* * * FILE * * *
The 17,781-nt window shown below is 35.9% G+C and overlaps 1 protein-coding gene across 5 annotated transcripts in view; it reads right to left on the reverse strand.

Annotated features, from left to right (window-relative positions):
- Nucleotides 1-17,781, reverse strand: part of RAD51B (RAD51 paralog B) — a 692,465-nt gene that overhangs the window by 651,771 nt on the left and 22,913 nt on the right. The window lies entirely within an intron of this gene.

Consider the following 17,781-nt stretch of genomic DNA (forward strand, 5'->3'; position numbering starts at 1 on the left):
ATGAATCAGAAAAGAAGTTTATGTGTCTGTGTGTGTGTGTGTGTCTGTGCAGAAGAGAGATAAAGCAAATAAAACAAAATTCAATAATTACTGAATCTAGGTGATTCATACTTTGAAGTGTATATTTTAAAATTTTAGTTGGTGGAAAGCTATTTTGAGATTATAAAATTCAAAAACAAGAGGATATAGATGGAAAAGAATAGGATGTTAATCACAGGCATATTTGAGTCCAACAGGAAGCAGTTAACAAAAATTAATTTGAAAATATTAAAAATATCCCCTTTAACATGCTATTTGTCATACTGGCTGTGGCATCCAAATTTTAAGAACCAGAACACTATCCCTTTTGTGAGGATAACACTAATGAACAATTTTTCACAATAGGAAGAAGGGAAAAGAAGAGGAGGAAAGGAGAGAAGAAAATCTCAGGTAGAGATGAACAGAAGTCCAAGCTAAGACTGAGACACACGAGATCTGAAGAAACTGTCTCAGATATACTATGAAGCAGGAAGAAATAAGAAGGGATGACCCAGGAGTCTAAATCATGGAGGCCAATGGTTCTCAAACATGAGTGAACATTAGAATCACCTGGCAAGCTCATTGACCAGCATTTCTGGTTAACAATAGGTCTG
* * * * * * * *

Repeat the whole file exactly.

The 17,781-nt window shown below is 35.9% G+C and overlaps 1 protein-coding gene across 5 annotated transcripts in view; it reads right to left on the reverse strand.

Annotated features, from left to right (window-relative positions):
- Nucleotides 1-17,781, reverse strand: part of RAD51B (RAD51 paralog B) — a 692,465-nt gene that overhangs the window by 651,771 nt on the left and 22,913 nt on the right. The window lies entirely within an intron of this gene.

Consider the following 17,781-nt stretch of genomic DNA (forward strand, 5'->3'; position numbering starts at 1 on the left):
ATGAATCAGAAAAGAAGTTTATGTGTCTGTGTGTGTGTGTGTGTCTGTGCAGAAGAGAGATAAAGCAAATAAAACAAAATTCAATAATTACTGAATCTAGGTGATTCATACTTTGAAGTGTATATTTTAAAATTTTAGTTGGTGGAAAGCTATTTTGAGATTATAAAATTCAAAAACAAGAGGATATAGATGGAAAAGAATAGGATGTTAATCACAGGCATATTTGAGTCCAACAGGAAGCAGTTAACAAAAATTAATTTGAAAATATTAAAAATATCCCCTTTAACATGCTATTTGTCATACTGGCTGTGGCATCCAAATTTTAAGAACCAGAACACTATCCCTTTTGTGAGGATAACACTAATGAACAATTTTTCACAATAGGAAGAAGGGAAAAGAAGAGGAGGAAAGGAGAGAAGAAAATCTCAGGTAGAGATGAACAGAAGTCCAAGCTAAGACTGAGACACACGAGATCTGAAGAAACTGTCTCAGATATACTATGAAGCAGGAAGAAATAAGAAGGGATGACCCAGGAGTCTAAATCATGGAGGCCAATGGTTCTCAAACATGAGTGAACATTAGAATCACCTGGCAAGCTCATTGACCAGCATTTCTGGTTAACAATAGGTCTG